On February 1 1960, four black students from North Carolina Agricultural and Technical State University sat at the counter. They were refused service, but they were not ejected.

A contemporary newspaper photograph of the incident showed three of the students staring straight at the camera; the counter attendant was black. Within days, the store was engulfed by hundred of protesting desegregationists.

Jazz musicians had expressed broadly political sentiments on record before, but We Insist!, subtitled “Max Roach’s Freedom Now Suite”, represented the first time that politics had been carried through so overtly from the music to the sleeve notes and cover art.

Racial segregation invested such mundane activities as eating lunch or sitting on a bus with momentous political significance. Jazz musicians often restricted their political leanings to aesthetic choices – an emphasis on rhythm, an accent on the blues, incorporating non-European musical elements – or to coded song titles that carried allusions to Africa. The Sonny Rollins tune “Airegin” is Nigeria spelled backwards, for example.

But We Insist! was brazen. Oscar Brown Jr’s lyrics spoke of slavery, South Africa and emancipation; and Roach’s music drew African and Afro-American folk traditions into the orbit of contemporary modern jazz; and jazz critic Nat Hentoff’s sleeve notes were unequivocal. In 1960, We Insist! was a provocation.


This Date In Music History-February 22


Michael Wilton- Queensryche (1962)

Scott Phillips- Creed (1973)

James Blunt (1977)

Bobby Hendricks- Drifters (1938)

They Are Missed:

Papa John Creach, the 76-year-old violinist with Jefferson Airplane and Hot Tuna, died of heart failure in 1994.

In 2001, 61 year-old avant-folk guitarist John Fahey died after suffering complications following heart bypass surgery.

Florence Ballard of the Supremes died of cardiac arrest in 1976.

Andy Warhol, pop artist who produced and managed The Velvet Underground, designed the 1967 Velvet Underground And Nico 'peeled banana' album cover and The Rolling Stones 'Sticky Fingers' album cover, died in 1987.

Born on this day in 1936, Ernie K-Doe (1961 US #1 single with “Mother-in-Law”) K-Doe died on July 5, 2001.

The late Norman "Hurricane" Smith ("Oh Babe, What Would You Say") was born in 1923.


In 1957, famed US dance instructor Arthur Murray reported that enrollment in his dance studios has increased ten percent since the "rock and roll craze" has swept the country.

In 1956, Elvis Presley entered the music charts for the first time with "Heartbreak Hotel."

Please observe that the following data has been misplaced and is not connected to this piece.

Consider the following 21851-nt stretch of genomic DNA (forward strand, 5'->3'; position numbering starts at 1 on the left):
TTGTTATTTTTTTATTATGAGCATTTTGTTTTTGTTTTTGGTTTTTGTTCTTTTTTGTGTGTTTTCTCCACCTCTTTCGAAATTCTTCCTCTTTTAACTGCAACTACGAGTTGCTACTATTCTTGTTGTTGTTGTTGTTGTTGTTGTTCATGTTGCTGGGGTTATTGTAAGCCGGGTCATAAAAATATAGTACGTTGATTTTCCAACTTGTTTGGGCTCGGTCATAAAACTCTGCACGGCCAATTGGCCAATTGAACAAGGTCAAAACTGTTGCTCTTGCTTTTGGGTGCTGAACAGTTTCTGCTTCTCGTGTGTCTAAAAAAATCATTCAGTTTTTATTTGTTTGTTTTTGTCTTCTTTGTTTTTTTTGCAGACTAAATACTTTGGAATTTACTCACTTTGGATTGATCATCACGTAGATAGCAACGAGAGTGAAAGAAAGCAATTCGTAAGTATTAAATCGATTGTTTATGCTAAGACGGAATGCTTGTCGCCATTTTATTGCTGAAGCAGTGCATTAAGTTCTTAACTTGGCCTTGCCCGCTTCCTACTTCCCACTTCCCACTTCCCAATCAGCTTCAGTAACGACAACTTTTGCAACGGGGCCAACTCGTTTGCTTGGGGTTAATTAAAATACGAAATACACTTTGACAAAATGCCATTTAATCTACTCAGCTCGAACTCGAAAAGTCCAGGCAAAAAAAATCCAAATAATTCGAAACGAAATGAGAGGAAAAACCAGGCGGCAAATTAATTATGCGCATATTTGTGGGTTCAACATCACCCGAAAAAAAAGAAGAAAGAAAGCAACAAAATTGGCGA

In 1986, MTV dedicated a full 22 hours broadcast to The Monkees, showing all 45 episodes of the original Monkees TV series.

In 1958, Roy Hamilton's "Don't Let Go" becomes the first stereo single to reach the Billboard chart when it entered at #13.

Scottish group The Average White Band went to #1 on the US singles chart in 1975 with “Pick Up The Pieces,” the bands album AWB also went to #1 on the US chart.

Percy Faith started a 9-week run at #1 on the US chart in 1960 with “Theme From A Summer Place,” a #2 hit in the UK.

In 1969, the Beatles began their sessions for Abbey Road with a take of "I Want You (She's So Heavy)."

In 1968, Genesis released their debut single, "The Silent Sun."

In 1956, today's issue of Billboard reviewed James Brown's debut single, a little song called "Please, Please, Please." "A dynamic, religious fervor runs through the pleading solo here," the magazine raves. "Brown and his group let off plenty of steam."

The Beatles formed their Northern Music Publishing Company. (now owned by Michael Jackson) in 1963. Their single "Please Please Me" spent its first week at #1 on the U.K. charts. Brian Epstein takes the boys out to dinner to celebrate.

This Bud’s For You- In 1979, Rolling Stone reported that Journey have entered into a sponsorship deal with Budweiser in one of the first instances of what will soon become standard music industry practice.

In 2001, the Sunday Mirror listed the Beatles as the biggest money-earners of 2000. Although they no longer exist, the band pulled in a tidy $50 million.

The Silhouettes topped Cash Box Magazine's Best Sellers Chart in 1958 with "Get A Job" after Dick Clark started playing it on his TV show, American Bandstand. The group got their name from the 1957 song by The Rays, (covered by Herman's Hermits in the 60's) and the inspiration for the tune came from writer Rick Lewis' mother, when she chided her son to "get up in the morning and go out and get a job."

In 1989, a category for Heavy Metal was included at the Grammys Awards for the first time. Metallica performed on stage, but the award went to Jethro Tull. Many audience members booed. Meanwhile, Bobby McFerrin won Record Of The Year and Song Of The Year for "Don't Worry, Be Happy," Tracy Chapman was named Best New Artist and Tina Turner won Best Female Rock Vocal Performance for "Tina Live in Europe."

The film "Don't Knock The Rock," featuring appearances by Alan Freed, Little Richard and Bill Haley, opened at the Paramount Theatre in New York in 1957.

In 1986, Fine Young Cannibals had to postpone their appearance at a Boston nightclub after a tear gas bomb goes off in the venue. They finally came onstage and performed at 2 a.m.